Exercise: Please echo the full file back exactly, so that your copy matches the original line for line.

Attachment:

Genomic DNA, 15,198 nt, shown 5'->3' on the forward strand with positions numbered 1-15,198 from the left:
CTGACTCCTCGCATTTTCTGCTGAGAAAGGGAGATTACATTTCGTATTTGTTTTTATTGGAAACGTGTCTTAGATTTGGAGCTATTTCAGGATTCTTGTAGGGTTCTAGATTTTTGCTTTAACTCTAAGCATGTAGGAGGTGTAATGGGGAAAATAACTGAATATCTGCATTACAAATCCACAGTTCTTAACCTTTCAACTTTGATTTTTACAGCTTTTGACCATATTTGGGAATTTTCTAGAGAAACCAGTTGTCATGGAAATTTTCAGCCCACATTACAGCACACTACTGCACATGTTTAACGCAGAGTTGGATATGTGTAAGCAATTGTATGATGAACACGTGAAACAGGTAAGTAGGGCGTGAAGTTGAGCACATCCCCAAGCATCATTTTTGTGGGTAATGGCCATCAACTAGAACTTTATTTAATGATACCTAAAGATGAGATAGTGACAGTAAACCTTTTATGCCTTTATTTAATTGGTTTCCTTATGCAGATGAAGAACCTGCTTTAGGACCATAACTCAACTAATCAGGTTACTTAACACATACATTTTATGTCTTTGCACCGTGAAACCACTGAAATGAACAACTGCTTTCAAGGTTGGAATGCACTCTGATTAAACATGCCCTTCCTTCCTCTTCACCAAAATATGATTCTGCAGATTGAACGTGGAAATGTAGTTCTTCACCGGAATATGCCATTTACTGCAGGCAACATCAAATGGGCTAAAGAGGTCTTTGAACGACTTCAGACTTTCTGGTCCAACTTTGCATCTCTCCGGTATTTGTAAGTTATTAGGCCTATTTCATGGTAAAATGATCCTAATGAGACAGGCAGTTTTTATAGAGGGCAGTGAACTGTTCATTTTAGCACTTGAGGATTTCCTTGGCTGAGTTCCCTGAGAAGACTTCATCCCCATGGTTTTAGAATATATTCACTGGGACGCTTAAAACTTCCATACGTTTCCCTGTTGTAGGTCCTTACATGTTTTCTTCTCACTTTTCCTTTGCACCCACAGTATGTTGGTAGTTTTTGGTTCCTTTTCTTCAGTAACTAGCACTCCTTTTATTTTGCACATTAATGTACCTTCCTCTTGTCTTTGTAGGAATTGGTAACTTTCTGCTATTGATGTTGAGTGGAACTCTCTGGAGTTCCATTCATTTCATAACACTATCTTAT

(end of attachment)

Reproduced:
Genomic DNA, 15,198 nt, shown 5'->3' on the forward strand with positions numbered 1-15,198 from the left:
CTGACTCCTCGCATTTTCTGCTGAGAAAGGGAGATTACATTTCGTATTTGTTTTTATTGGAAACGTGTCTTAGATTTGGAGCTATTTCAGGATTCTTGTAGGGTTCTAGATTTTTGCTTTAACTCTAAGCATGTAGGAGGTGTAATGGGGAAAATAACTGAATATCTGCATTACAAATCCACAGTTCTTAACCTTTCAACTTTGATTTTTACAGCTTTTGACCATATTTGGGAATTTTCTAGAGAAACCAGTTGTCATGGAAATTTTCAGCCCACATTACAGCACACTACTGCACATGTTTAACGCAGAGTTGGATATGTGTAAGCAATTGTATGATGAACACGTGAAACAGGTAAGTAGGGCGTGAAGTTGAGCACATCCCCAAGCATCATTTTTGTGGGTAATGGCCATCAACTAGAACTTTATTTAATGATACCTAAAGATGAGATAGTGACAGTAAACCTTTTATGCCTTTATTTAATTGGTTTCCTTATGCAGATGAAGAACCTGCTTTAGGACCATAACTCAACTAATCAGGTTACTTAACACATACATTTTATGTCTTTGCACCGTGAAACCACTGAAATGAACAACTGCTTTCAAGGTTGGAATGCACTCTGATTAAACATGCCCTTCCTTCCTCTTCACCAAAATATGATTCTGCAGATTGAACGTGGAAATGTAGTTCTTCACCGGAATATGCCATTTACTGCAGGCAACATCAAATGGGCTAAAGAGGTCTTTGAACGACTTCAGACTTTCTGGTCCAACTTTGCATCTCTCCGGTATTTGTAAGTTATTAGGCCTATTTCATGGTAAAATGATCCTAATGAGACAGGCAGTTTTTATAGAGGGCAGTGAACTGTTCATTTTAGCACTTGAGGATTTCCTTGGCTGAGTTCCCTGAGAAGACTTCATCCCCATGGTTTTAGAATATATTCACTGGGACGCTTAAAACTTCCATACGTTTCCCTGTTGTAGGTCCTTACATGTTTTCTTCTCACTTTTCCTTTGCACCCACAGTATGTTGGTAGTTTTTGGTTCCTTTTCTTCAGTAACTAGCACTCCTTTTATTTTGCACATTAATGTACCTTCCTCTTGTCTTTGTAGGAATTGGTAACTTTCTGCTATTGATGTTGAGTGGAACTCTCTGGAGTTCCATTCATTTCATAACACTATCTTAT